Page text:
Hear me out, Bastian. New Zealand electronic rockers The Naked and Famous have made their nude, distinguished name by creating soaring songs stacked with anthemic hooks. When you’re immersed in an hour of their music, you truly feel like you’re in a fantasy film. Perhaps, oh, riding a luck dragon through the skies of Fantasia.
Of course, the epic cinematic sorcery in question doesn’t have to be 1984 classic “The NeverEnding Story.” Here are 13 reasons the Naked and Famous’ Saturday set at Austin City Limits Music Festival made us believe in magic of all kinds.
• Frontwoman Alisa Xayalith is 100 percent a benevolent goddess, but we’re not ruling out ghost conjured from the spirits of ACL bands past. Clad in a flowing, transparent peach poncho, the windy skies carried her (or at least her sleeves) aloft as she burst out of the wings. The Childlike Empress would be so proud. Also: sparkly gold shoes. That’s straight up L. Frank Baum stuff.
• On “Higher,” Xayalith’s wide open vocal range hit peak crystalline purity, sparkling one moment with sweetness and sharpening to a deadly, pointed ferocity the next.
• Even slower songs that even approached the ballad category recalled some second-act scene where the heroes lick their wounds after Artax sinks into the Swamp of Sadness.
• They performed a song named “I Kill Giants.” It is the score to a movie with kaiju. You cannot convince me otherwise.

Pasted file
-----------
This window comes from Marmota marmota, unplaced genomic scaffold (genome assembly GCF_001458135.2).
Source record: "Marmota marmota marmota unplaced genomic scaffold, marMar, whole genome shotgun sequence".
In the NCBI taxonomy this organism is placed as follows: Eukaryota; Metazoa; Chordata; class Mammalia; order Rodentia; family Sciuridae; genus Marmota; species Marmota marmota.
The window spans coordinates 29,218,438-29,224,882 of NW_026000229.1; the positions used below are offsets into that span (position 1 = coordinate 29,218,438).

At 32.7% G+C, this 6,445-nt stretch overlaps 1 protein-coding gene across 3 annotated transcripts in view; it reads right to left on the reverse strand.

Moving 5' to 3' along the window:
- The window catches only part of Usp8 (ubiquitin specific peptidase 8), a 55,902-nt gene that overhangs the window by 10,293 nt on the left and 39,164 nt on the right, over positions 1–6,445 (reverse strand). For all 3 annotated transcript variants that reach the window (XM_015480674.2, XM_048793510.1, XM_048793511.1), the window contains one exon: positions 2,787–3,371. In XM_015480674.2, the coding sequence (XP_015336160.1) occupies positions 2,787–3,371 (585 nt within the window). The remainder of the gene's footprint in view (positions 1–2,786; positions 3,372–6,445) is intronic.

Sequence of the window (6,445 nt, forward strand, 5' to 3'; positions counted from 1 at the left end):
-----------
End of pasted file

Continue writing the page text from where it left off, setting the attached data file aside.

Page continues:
• “Laid Low” contained the most emotion I have ever seen someone wring out of tambourine, courtesy of Xayalith. The sparkling, sweeping synth washes also conjured the best things about CHVRCHES, but like if Lauren Mayberry rode Falkor. And speaking of tambourines, drummer Jesse Wood did unkind things to one with a pair of sticks on “No Way.”
• “All Of This” traveled a path of measured adventure, drums pumping the crowd full of the crispest adrenaline with a focused, sobering tempo.
• Xayalith led a sway for “Hearts Like Ours.” There is nothing that ends a quest for a talisman like a good sway.
Yes, biggest hits “Punching In a Dream” and “Young Blood” made for triumphant milestones in the Naked and Famous’ set, wrapping up all the disparate elements from the hour into a powerful chimera of shoulders-back, hair-blowing victory. (Though guitarist Thom Powers, for all his intensity with the microphone, sounded slightly less than invincible for his part on the latter song.) The show was dreamy. Everyone was punching, or likely wished they were slugging it out with an ancient evil. Sounds genre-perfect, doesn’t it?